19. Gas Storage Technology Consortium

    SciTech Connect

    Joel L. Morrison; Sharon L. Elder

    2007-03-31

    Gas storage is a critical element in the natural gas industry. Producers, transmission and distribution companies, marketers, and end users all benefit directly from the load balancing function of storage. The unbundling process has fundamentally changed the way storage is used and valued. As an unbundled service, the value of storage is being recovered at rates that reflect its value. Moreover, the marketplace has differentiated between various types of storage services and has increasingly rewarded flexibility, safety, and reliability. The size of the natural gas market has increased and is projected to continue to increase towards 30 trillion cubic feet (TCF) over the next 10 to 15 years. Much of this increase is projected to come from electric generation, particularly peaking units. Gas storage, particularly the flexible services that are most suited to electric loads, is crucial in meeting the needs of these new markets. To address the gas storage needs of the natural gas industry, an industry-driven consortium was created - the Gas Storage Technology Consortium (GSTC). The objective of the GSTC is to provide a means to accomplish industry-driven research and development designed to enhance the operational flexibility and deliverability of the nation's gas storage system, and provide a cost-effective, safe, and reliable supply of natural gas to meet domestic demand. This report addresses the activities for the quarterly period of January1, 2007 through March 31, 2007. Key activities during this time period included: {lg_bullet} Drafting and distributing the 2007 RFP; {lg_bullet} Identifying and securing a meeting site for the GSTC 2007 Spring Proposal Meeting; {lg_bullet} Scheduling and participating in two (2) project mentoring conference calls; {lg_bullet} Conducting elections for four Executive Council seats; {lg_bullet} Collecting and compiling the 2005 GSTC Final Project Reports; and {lg_bullet} Outreach and communications.

  20. Segmentation of pulmonary nodules in computed tomography using a regression neural network approach and its application to the Lung Image Database Consortium and Image Database Resource Initiative dataset.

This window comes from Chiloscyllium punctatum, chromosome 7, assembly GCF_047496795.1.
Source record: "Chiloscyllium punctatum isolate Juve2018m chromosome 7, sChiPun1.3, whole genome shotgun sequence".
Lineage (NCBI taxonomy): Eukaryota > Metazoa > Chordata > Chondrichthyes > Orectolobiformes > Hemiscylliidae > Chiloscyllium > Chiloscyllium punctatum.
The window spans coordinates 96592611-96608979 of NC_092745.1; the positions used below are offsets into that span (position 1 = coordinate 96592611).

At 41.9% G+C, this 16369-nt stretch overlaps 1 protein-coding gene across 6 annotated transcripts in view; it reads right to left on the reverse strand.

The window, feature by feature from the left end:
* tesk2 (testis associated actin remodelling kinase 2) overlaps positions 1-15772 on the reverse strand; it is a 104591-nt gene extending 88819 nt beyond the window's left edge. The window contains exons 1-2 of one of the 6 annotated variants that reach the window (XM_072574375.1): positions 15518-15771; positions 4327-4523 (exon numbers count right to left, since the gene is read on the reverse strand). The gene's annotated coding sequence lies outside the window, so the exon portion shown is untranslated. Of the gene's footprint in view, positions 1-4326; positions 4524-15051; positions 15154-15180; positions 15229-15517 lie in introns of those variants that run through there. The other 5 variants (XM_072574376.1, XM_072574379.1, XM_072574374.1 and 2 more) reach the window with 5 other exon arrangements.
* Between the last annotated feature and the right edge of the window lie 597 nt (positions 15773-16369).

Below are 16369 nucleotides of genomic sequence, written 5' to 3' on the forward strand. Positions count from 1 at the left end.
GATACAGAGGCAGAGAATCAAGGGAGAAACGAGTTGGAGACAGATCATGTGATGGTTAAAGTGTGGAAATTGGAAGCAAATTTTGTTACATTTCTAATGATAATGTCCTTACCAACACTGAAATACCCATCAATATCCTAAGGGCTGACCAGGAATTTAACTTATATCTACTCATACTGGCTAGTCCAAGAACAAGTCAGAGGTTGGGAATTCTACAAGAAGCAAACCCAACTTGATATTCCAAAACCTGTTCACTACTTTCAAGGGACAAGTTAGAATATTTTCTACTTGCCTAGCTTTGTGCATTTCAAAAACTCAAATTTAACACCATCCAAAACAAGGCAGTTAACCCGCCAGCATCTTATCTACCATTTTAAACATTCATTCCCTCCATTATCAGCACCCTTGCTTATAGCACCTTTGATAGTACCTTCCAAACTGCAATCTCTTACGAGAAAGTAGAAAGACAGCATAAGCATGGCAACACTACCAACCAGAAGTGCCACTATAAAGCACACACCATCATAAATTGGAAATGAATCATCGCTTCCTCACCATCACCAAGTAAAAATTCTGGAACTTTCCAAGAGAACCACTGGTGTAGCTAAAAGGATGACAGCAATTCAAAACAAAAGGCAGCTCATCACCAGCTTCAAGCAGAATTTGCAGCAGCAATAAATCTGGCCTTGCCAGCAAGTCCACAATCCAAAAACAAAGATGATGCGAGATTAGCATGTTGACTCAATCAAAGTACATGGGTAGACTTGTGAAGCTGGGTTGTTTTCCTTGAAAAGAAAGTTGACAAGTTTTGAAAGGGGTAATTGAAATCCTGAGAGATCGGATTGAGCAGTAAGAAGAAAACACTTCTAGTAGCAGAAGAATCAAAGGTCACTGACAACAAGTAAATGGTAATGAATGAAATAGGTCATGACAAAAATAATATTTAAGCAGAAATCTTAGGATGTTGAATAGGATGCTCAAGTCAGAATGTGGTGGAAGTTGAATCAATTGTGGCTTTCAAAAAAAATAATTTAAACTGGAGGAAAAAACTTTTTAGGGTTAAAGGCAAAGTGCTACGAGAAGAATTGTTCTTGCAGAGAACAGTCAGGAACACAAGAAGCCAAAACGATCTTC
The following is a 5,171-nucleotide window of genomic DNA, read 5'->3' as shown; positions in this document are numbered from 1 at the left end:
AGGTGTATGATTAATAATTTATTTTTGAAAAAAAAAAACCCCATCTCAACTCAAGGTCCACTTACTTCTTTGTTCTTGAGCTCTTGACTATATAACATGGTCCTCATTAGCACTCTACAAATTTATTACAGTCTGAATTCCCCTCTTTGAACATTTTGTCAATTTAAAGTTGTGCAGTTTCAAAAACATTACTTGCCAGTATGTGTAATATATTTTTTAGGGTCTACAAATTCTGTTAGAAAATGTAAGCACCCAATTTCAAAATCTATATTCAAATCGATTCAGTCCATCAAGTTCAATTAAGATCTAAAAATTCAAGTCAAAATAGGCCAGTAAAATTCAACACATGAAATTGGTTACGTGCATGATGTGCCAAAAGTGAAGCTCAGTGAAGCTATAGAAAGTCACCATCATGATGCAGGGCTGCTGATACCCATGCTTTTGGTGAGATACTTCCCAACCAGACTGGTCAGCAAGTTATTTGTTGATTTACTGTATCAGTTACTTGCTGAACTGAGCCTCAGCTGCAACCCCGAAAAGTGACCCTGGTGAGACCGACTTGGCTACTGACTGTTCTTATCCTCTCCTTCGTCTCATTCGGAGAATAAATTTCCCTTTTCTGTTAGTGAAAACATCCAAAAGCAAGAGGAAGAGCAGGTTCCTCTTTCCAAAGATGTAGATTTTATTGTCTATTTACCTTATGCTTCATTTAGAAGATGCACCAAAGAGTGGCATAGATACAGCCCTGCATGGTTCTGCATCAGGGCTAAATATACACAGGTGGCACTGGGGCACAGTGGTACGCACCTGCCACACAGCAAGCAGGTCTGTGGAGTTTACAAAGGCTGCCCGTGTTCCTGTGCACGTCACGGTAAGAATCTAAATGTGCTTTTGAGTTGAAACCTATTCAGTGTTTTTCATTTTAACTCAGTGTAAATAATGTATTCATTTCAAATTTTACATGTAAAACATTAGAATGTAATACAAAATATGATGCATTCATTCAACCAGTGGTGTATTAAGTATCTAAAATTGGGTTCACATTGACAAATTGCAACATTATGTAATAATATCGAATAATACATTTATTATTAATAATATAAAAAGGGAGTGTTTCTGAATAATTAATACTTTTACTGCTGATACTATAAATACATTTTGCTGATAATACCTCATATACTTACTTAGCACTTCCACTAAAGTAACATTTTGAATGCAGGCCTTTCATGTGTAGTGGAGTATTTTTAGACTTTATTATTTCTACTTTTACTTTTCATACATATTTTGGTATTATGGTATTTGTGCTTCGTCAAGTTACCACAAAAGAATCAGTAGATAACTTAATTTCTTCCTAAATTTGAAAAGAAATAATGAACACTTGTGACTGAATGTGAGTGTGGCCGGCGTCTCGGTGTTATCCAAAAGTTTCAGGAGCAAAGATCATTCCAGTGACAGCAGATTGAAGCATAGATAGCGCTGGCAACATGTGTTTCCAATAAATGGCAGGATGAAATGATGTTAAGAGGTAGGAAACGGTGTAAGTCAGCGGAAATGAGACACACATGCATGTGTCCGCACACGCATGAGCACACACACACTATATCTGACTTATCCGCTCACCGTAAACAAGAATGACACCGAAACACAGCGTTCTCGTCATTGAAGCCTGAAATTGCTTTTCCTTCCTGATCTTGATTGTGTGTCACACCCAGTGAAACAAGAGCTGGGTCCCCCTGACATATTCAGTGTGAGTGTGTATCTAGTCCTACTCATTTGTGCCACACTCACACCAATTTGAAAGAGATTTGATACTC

PubMed

    Messay, Temesguen; Hardie, Russell C; Tuinstra, Timothy R

    2015-05-01

    We present new pulmonary nodule segmentation algorithms for computed tomography (CT). These include a fully-automated (FA) system, a semi-automated (SA) system, and a hybrid system. Like most traditional systems, the new FA system requires only a single user-supplied cue point. On the other hand, the SA system represents a new algorithm class requiring 8 user-supplied control points. This does increase the burden on the user, but we show that the resulting system is highly robust and can handle a variety of challenging cases. The proposed hybrid system starts with the FA system. If improved segmentation results are needed, the SA system is then deployed. The FA segmentation engine has 2 free parameters, and the SA system has 3. These parameters are adaptively determined for each nodule in a search process guided by a regression neural network (RNN). The RNN uses a number of features computed for each candidate segmentation. We train and test our systems using the new Lung Image Database Consortium and Image Database Resource Initiative (LIDC-IDRI) data. To the best of our knowledge, this is one of the first nodule-specific performance benchmarks using the new LIDC-IDRI dataset. We also compare the performance of the proposed methods with several previously reported results on the same data used by those other methods. Our results suggest that the proposed FA system improves upon the state-of-the-art, and the SA system offers a considerable boost over the FA system. Copyright © 2015 The Authors. Published by Elsevier B.V. All rights reserved.

  1. REU in the KNAC Consortium

    NASA Astrophysics Data System (ADS)

    Benson, P. J.

    1996-05-01

    Research for undergraduates has long been an important part of the undergraduate curriculum at the eight colleges of the Keck Northeast Astronomy Consortium (KNAC): Colgate University, Haverford College, Middlebury College, Swarthmore College, Vassar College, Wellesley College, Wesleyan University, and Williams College. We formed the consortium in 1989 and made a proposal to the W. M. Keck Foundation for funds to improve our observational equipment and to provide more and broader research opportunities for our students. During the first two years, each college obtained a CCD camera, filter sets, and a workstation. Since the summer of 1990, the consortium has funded from twelve to fourteen consortium college undergraduates per year to work for the summer at one of the consortium institutions other their own institution. Each fall we have a student symposium where the students present their research to the faculty and students of the consortium. The proceedings of the symposium are published and distributed. Often students are also co-authors on publications. In addition, the Consortium provides funds for the students to travel to professional observatories and to professional meetings. Several new research collaborations have developed among our faculty and students including supernova photometry, parallax of asteroids, and wide-field imaging and mosaicking.